I recently developed a podcasting workshop for Netskills that’s turned out to be one of our most popular events and certainly my favourite to run (thanks for the funding Lawrie!). So, based on what I learnt from putting this workshop together, here are a few tips for anyone thinking of producing a podcast.

Understand the medium: When done well, podcasting is engaging, entertaining and educational. However, podcast directories are full of podcasts that only a mother could love. So, how do you keep it interesting?

  • Plan before you produce: Your mind will be elsewhere when recording, so have an outline to keep you on track. Some people script, but if you do, be careful not to sound scripted. You can’t script interviews, but you can still plan for them.
  • radio.pngRespect your audience: It takes time to make a good podcast, but it takes time to listen to one too. Audio is listened to in real time, so let people know what’s coming and why it’s worth hanging around. Your listeners may be mobile, distracted and time-shifting, so don’t ask too much of them.
  • Be conversational: Don’t think of it as broadcasting to the masses, but more like having a chat with a friend. That forces you to be less formal and more personal, which works well in this medium
  • Add detail: Your words help listeners create images in their minds, so give them enough detail to make that image interesting as well as accurate.

Get the right equipment: You don’t need to a sound engineer to produce a professional sounding podcast, but knowing a bit about the hardware will help you get a good, clean signal that your listeners will thank you for:

  • A decent mic: Forget the one that came with your PC. For under £100 you can get one that will make you sound like a pro. We use a Samson C03-U condenser mic with USB output – plug this into a laptop and you have a portable studio.
  • Another decent mic: Condenser mics are no good for field work as they’re too sensitive to handling noise. Instead, get a mic1.jpgdecent dynamic mic such as a Shure SM58. We also use an Edirol R09-HR recorder, which is lightweight enough to carry around, but gives surprisingly good results.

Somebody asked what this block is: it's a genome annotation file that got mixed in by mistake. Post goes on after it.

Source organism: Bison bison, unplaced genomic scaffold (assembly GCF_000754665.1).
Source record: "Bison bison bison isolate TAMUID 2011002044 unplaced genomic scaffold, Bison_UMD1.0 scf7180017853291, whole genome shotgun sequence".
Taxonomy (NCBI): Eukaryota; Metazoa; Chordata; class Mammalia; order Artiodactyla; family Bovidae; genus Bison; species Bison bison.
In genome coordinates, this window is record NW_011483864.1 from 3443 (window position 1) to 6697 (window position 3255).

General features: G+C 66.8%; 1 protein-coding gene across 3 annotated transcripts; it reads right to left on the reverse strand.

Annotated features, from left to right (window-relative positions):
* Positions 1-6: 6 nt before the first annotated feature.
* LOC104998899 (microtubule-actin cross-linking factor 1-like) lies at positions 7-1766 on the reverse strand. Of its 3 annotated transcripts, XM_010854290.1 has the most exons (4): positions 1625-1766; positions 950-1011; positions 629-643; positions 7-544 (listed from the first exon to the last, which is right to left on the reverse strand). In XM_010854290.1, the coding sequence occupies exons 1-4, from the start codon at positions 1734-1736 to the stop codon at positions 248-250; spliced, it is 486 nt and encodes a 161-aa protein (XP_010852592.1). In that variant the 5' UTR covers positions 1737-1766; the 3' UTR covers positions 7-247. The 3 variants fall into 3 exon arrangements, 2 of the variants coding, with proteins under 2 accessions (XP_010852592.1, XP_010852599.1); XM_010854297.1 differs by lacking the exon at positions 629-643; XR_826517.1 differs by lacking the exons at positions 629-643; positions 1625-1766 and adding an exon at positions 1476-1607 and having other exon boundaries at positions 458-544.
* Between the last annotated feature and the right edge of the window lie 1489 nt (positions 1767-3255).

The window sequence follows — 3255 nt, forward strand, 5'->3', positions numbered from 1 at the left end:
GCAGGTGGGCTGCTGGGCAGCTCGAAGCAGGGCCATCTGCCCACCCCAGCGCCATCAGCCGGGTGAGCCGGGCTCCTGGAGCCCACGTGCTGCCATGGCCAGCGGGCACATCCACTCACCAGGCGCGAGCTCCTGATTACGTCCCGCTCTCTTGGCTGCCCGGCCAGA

• Mixer: you might not need one at first, but as your show grows you’ll find their multiple high quality (XLR) inputs and control over each channel essential.
  • Headphones: Our brains tune out background noise, but mics don’t, so use a good set of headphones to monitor your signal.

Present like a Pro: The best equipment won’t help you if you can’t use it to communicate effectively.

  • Get in the zone: Find the positioning that gives the best sound for your mic. Too far away, and you’ll sound tinny; too close and you risk popping the mic and picking up some unpleasant mouth sounds. As a rule, place the mic about a hands width from your mouth and slightly off to one side.
  • Be natural: Talking into a mic can seem strange at first, but the more you do it the easier it gets. A common mistake is to talk too quickly, so be aware of your pace. Watch the ‘erm…’ count, but don’t let it put you off – you can edit them out later.
  • Adopt an on air persona: This might mean being a bit more OTT than you are in real life, but a little over-emphasis in the right places is very effective.
  • Listen to you: This might come as a shock, but yes, you really do sound like that! Once you come to terms with this, you’ll find it’s easier to be natural and to make the most of your voice.

That’s a wrap: But the work doesn’t stop at recording. The post-take edit is where you can tweak your content with tools like Audacity to make it really sparkle.

  • scissors.jpgCut paste: Audio software makes it easy to cut, copy, paste & resequence your audio as well as add extra tracks
  • Signal processing: Equalisation, compression and normalisation can really give your audio warmth and presence. But use each in moderation.

Get it out there: Of course, the final step – publishing your polished podcast – is the most important, but is usually the most simple. It certainly is if you use a free podcast hosting service like Podomatic, to which you just upload your content via a set of forms and through the magic of RSS, your podcast will find its way to your listeners. There are of course lots of ways to host podcasts, but that’s another post.

If you want to know more about podasting, check out the links below, get in touch or come on one of our workshops!

I’m aware that it’s a little ironic to blog about podcasting, so I will eat my own dogfood and do a podcast version of this post soon.

(photo credits: All images downloaded from stock.xchng)

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